Breastfeeding Can Help Reduce the Risk of Obesity
With obesity on the rise in America, including higher numbers of childhood obesity, one way to lower the risk of it in babies is found at home.
Breastfeeding, has long been considered the healthiest option for babies, and has been recently found to reduce the odds of children growing up obese.
While chubby babies are cute a fat baby is not necessarily a healthy baby, there are limits.
One possible explanation of the link between bottle-fed babies and obesity is that parents may tend to keep feeding a baby until a bottle is empty. Babies on the bottle may be developing larger appetites. Bottles are an easy solution when attempting to quiet restless babies, when hunger might not be the problem.
Breastfed babies also have greater control over the amount of milk they consume, choosing whether or not to nurse, which may lead to better appetite control in the future. Another guess is that breast milk could contain ingredients that program the baby’s metabolic rate.
Normal amounts of weight gain in a newborn baby, after the mother’s supply of milk has increased, is anywhere from one-half to one ounce per day until the baby reaches three months of life, after which weight increases should gradually taper off.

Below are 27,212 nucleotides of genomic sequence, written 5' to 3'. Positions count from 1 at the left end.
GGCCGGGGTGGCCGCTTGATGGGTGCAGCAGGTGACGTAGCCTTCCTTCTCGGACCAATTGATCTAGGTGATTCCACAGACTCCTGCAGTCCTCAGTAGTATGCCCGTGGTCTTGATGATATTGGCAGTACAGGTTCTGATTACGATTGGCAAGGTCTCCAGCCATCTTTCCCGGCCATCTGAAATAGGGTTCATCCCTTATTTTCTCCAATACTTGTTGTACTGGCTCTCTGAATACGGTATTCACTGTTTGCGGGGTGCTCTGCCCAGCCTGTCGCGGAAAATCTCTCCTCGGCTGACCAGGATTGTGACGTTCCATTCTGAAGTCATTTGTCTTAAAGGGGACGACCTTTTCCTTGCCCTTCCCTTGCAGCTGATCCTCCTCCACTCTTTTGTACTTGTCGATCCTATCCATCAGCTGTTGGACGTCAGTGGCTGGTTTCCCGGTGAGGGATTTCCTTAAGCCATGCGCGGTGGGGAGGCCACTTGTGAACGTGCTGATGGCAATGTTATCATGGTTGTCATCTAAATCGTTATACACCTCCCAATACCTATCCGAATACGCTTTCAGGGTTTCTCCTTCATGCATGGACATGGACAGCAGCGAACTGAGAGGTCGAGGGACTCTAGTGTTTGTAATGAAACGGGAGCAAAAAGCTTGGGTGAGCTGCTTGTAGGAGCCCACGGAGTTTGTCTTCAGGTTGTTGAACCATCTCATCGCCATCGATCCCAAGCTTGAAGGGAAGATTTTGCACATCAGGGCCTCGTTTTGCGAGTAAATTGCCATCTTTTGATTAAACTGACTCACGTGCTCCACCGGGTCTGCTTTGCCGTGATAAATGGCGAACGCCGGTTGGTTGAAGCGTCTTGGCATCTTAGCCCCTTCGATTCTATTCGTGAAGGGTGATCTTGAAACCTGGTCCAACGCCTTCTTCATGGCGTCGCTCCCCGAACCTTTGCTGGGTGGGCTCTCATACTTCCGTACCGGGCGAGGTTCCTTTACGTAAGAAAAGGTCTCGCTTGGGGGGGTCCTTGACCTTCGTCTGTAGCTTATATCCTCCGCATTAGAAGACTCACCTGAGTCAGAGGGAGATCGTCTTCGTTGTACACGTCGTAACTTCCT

Parents should follow clues such as restlessness and sucking on fingers to let them know when a baby is hungry, rather than feeding them too much from a bottle. A good guideline for breastfeeding newborns is once every two to three hours, for a total of 8 to 12 feedings in 24 hours.
Breastfeeding should be used exclusively for the first six months of life and should continue for at least one year, slowly introducing juice and solid food. Up to your baby’s first birthday breast milk should make up 80% of your baby’s diet.
Breast milk protects against a number of other illnesses in babies besides obesity, including type-1 diabetes, ear infections, lymphoma and diarrhea. In order to inform and teach people about the benefits of breastfeeding, the American Academy of Pediatrics designates each August as National Breastfeeding Month.
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